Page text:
Government looking at port checks on whole island in no-deal Brexit – Taoiseach
‘Entire island will be treated the same when it comes to agriculture, food,’ says Varadkar
Leo Varadkar said Britain would have to accept Northern Ireland being treated differently. File photograph: Geoffroy Van Der Hasselt/Pool/Reuters
The Government is exploring the idea of checking live animals and animal products from Britain as they arrive at ports on the whole island of Ireland if there is a no-deal Brexit, Leo Varadkar said on Friday.
This week, the Government repeated that it would not impose any restrictions along the Border if the UK quits the EU without a transition agreement. But Mr Varadkar’s announcement today was the first mention that checks would need to be made somewhere to protect the EU single market.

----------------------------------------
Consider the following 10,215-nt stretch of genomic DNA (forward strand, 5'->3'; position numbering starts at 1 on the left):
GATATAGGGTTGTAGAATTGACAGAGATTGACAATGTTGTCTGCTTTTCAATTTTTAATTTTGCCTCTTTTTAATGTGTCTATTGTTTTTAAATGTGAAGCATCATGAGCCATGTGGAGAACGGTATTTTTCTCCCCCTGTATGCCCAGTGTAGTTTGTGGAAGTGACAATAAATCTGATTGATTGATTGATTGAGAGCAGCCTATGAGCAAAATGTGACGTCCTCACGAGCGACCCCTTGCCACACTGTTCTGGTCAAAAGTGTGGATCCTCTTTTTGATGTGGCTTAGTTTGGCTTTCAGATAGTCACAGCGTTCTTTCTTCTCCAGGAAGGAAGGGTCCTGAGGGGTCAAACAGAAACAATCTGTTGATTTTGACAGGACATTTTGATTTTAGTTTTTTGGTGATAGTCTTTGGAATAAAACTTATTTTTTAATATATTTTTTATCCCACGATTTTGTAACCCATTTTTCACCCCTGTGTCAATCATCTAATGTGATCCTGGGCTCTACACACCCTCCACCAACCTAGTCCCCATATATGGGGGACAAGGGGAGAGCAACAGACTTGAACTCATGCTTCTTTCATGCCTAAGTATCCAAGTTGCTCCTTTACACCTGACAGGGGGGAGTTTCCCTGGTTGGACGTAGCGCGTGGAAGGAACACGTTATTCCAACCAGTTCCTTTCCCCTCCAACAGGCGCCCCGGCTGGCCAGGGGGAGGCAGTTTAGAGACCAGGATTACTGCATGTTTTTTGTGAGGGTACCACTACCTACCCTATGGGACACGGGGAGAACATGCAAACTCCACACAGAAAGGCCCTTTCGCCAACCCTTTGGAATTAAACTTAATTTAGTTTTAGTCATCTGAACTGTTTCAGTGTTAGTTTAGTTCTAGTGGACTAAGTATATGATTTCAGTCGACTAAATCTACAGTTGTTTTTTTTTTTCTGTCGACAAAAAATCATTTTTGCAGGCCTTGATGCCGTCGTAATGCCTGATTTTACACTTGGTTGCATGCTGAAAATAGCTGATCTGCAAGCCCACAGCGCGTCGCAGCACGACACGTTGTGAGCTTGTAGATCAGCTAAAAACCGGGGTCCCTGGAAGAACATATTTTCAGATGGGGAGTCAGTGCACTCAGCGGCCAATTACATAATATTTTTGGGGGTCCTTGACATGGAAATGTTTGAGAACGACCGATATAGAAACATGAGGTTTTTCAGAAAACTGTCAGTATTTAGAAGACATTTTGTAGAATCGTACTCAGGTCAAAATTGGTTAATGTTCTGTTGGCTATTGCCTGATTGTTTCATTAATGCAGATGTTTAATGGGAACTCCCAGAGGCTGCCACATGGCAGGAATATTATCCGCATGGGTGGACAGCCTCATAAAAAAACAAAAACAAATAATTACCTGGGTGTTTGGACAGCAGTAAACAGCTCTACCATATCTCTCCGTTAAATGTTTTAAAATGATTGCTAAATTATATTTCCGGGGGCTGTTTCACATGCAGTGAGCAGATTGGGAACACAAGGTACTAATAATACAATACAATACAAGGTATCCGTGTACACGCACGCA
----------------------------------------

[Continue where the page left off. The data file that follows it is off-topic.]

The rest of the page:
“The kind of things that we’re looking at and proposing, for example, is that the entire island of Ireland will be treated the same when it comes to agriculture or food and that any SPS [sanitary and phytosanitary] checks would happen at the ports,” Mr Varadkar said in an interview with Newstalk.
“That would mean Britain accepting that Northern Ireland is being treated differently. The other things obviously are checks at business level and random checks and controls, and we’ll have to have a lot more of them anyway because of smuggling.
“This is not a good solution, this is vastly inferior to what we negotiated with prime minister [Theresa] May and is vastly inferior to the North’s current model,” Mr Varadkar said
The impact of a no-deal Brexit on Northern Ireland would be harder than on any other part of Europe, Mr Varadkar warned, and the backstop remained the best compromise.
Mr Varadkar said the next British prime minister will face a “very serious reality check” on Brexit upon taking office.
And he rejected as “incorrect” a claim by the leading candidate, Boris Johnson, that the Border issue could be resolved in a transition phase. – Reuters